Make bad choices, however, and all that you have been given will melt away to nothing. The traps are out there. A heavy party scene and an indulgent life style, can lead to physical deterioration and decline. Even worse, it is easy to become complacent and let each day slide by without goals and direction (see the letter “G” in our Workbooks). This lack of motivation all but guarantees failure and mediocrity. Who wants that?

The details will differ but there is one common theme: your choices have consequences. If you live in a wealthy community and have all the security and comfort that comes with that life, your choices are no less consequential than those of someone living in back alleys, scratching for food every day.

Responsibility Workbooks

Teaching “responsibility” to young people is not easy.  Most mentors and teachers employ a two-step process.

First, the basic principles must be defined and discussed.  What constitutes responsible decision making?  Where have you seen an individual acting in a responsible manner?  What public figures have demonstrated a lack of responsibility in their conduct?  Asking these questions and discussing the findings is a good way to define responsibility.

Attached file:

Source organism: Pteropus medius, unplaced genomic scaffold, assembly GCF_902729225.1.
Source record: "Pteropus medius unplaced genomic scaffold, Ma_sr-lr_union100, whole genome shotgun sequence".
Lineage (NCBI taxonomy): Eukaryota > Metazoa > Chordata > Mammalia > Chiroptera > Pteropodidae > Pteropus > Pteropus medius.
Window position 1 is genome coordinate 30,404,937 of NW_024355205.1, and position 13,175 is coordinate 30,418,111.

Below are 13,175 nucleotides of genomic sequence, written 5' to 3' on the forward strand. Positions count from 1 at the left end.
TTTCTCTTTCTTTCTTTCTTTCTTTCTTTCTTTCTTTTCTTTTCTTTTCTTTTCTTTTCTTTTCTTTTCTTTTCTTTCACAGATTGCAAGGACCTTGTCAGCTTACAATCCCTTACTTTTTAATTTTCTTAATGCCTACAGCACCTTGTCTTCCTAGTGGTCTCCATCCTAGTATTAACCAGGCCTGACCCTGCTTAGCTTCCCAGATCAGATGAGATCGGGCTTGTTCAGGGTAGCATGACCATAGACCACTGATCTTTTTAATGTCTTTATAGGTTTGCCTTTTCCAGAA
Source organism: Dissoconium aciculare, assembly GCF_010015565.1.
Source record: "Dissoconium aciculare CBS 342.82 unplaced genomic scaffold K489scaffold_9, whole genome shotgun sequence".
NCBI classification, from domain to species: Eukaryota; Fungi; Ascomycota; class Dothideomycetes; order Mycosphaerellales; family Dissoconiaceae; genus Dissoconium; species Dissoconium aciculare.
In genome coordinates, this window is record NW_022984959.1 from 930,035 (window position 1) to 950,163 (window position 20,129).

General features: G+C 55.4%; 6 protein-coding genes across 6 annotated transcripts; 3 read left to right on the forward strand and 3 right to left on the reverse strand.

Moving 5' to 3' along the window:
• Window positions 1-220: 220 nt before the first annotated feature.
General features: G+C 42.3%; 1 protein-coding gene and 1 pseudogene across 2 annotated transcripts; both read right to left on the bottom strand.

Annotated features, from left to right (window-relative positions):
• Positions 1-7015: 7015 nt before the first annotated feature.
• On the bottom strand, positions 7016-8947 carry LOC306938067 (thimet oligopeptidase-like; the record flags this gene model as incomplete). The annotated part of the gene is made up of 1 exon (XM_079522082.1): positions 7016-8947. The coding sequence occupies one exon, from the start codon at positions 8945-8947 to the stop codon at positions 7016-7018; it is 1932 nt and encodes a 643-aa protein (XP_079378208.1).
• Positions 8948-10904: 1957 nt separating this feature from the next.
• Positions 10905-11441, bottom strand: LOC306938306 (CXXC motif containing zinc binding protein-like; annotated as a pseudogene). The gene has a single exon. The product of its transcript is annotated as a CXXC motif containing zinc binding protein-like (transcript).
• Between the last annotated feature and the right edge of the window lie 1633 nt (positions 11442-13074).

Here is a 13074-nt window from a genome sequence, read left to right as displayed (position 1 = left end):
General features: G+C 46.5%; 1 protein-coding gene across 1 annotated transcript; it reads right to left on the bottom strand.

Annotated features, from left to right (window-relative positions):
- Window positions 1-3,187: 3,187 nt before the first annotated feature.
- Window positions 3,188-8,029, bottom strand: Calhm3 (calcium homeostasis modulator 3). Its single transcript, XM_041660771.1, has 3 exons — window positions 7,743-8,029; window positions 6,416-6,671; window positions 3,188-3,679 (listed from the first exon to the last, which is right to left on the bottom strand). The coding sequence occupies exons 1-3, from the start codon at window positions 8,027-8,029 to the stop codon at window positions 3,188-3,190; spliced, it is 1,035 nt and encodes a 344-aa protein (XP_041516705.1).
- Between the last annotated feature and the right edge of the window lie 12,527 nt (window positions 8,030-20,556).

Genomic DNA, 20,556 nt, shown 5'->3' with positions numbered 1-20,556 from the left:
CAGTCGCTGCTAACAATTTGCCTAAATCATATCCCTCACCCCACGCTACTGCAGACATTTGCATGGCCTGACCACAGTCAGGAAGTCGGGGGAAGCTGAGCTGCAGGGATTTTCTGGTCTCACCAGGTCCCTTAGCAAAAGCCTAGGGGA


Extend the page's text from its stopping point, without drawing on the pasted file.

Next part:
Defining “responsibility” is important but it would be impossible to tell young people how to be responsible in every instance they might encounter.  It is equally important to equip the individual with the instinct to manage new choices in a responsible manner.  Thus, we have the second step in the process.

The second step is engagement.  Once the basics have been established, it is important to engage the person who is being taught.  Our workbooks have been designed to do just that.  Yes, the workbooks do comment on aspects of “responsibility.”  But next to each comment is a blank page.  The workbook user is then challenged to come up with his, or her, own “responsibility word” and write about it on the blank page.  The cognitive process of creating that responsibility word engages the user and increases the likelihood that the lesson will be retained.

Simply put, we strive to start a conversation which will lead to reflection.  Our workbooks allow the user to reflect on various aspects of responsibility in a benign, non-intimidating, environment.  By doing this the user gets to practice making responsible choices.  With enough practice, this will become habit.  Over time habit will become ingrained and will shape real life decision making.